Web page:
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Am Surg. 2001 Oct;67(10):951-5.

Disseminated brown tumors from hyperparathyroidism masquerading as metastatic cancer: a complication of parathyroid carcinoma.

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  • 1Department of Surgery, Northeastern Ohio Universities College of Medicine and Akron General Medical Center, 44307, USA.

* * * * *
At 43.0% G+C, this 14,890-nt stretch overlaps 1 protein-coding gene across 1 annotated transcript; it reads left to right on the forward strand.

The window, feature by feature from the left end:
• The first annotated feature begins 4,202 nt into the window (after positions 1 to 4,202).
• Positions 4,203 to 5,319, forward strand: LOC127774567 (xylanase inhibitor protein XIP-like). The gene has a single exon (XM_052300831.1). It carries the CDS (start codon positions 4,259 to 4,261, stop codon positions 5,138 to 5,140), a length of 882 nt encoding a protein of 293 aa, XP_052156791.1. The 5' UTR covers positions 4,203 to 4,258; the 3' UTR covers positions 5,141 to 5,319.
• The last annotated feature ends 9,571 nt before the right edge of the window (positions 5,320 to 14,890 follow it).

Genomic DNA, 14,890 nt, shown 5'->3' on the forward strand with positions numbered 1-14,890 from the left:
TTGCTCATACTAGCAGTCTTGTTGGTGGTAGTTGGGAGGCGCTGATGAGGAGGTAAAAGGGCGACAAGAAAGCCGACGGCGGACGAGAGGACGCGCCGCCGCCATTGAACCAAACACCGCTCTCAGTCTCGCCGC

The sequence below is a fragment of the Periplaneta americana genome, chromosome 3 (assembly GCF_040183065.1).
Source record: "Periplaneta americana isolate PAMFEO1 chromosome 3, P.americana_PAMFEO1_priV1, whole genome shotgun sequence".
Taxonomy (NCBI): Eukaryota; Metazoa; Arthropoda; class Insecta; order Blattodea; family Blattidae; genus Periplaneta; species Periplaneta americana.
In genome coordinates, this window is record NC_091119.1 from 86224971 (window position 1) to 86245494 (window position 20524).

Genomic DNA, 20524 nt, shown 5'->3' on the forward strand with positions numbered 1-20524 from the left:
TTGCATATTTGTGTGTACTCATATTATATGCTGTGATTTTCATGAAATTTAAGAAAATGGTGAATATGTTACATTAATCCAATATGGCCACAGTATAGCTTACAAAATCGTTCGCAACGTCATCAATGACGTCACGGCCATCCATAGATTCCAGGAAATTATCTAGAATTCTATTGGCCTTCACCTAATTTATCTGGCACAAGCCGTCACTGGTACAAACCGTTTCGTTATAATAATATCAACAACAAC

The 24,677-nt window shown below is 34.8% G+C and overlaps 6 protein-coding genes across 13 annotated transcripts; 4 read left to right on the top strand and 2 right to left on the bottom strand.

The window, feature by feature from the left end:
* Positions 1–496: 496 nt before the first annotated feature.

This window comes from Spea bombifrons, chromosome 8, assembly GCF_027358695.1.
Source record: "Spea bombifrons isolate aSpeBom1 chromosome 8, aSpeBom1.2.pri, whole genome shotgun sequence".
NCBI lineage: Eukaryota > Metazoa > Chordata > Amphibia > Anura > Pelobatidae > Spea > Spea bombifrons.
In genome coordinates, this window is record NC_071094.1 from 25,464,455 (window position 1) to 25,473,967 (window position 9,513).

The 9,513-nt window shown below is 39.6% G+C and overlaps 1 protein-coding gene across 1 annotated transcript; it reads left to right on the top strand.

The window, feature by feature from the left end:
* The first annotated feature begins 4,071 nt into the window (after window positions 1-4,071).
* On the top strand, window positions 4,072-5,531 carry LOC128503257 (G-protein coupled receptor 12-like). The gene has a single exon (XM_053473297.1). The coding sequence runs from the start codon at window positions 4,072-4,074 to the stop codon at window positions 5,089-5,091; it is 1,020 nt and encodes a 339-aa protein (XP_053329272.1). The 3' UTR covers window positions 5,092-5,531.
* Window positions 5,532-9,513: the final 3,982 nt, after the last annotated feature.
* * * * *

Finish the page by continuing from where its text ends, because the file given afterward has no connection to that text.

Osteitis fibrosa cystica (brown tumors) can be a skeletal manifestation of advanced hyperparathyroidism, including parathyroid cancer. Severe osteitis fibrosa cystica can mimic metastatic bone diseases especially in patients with a history of cancer. Because the treatment and prognosis of these two problems differ greatly considering hyperparathyroidism in the differential diagnosis of patients found to have osteolytic lesions is critical for the appropriate management of these patients. In this case report we describe a patient with a history of renal cell cancer and presumed osteolytic bone metastases. During prophylactic intramedullary rodding to prevent pathologic fracture of her femur she was found to have a benign lesion related to her previously undiagnosed hyperparathyroidism caused by an underlying parathyroid cancer. A detailed review of this disease and the associated bone changes is also included to underscore the importance of an adequate differential diagnosis as well as optimal management. Patients with hypercalcemia or bony lesions should not automatically be treated palliatively for metastatic disease just because of a past medical history of cancer. Hyperparathyroidism is a readily curable problem if properly diagnosed.

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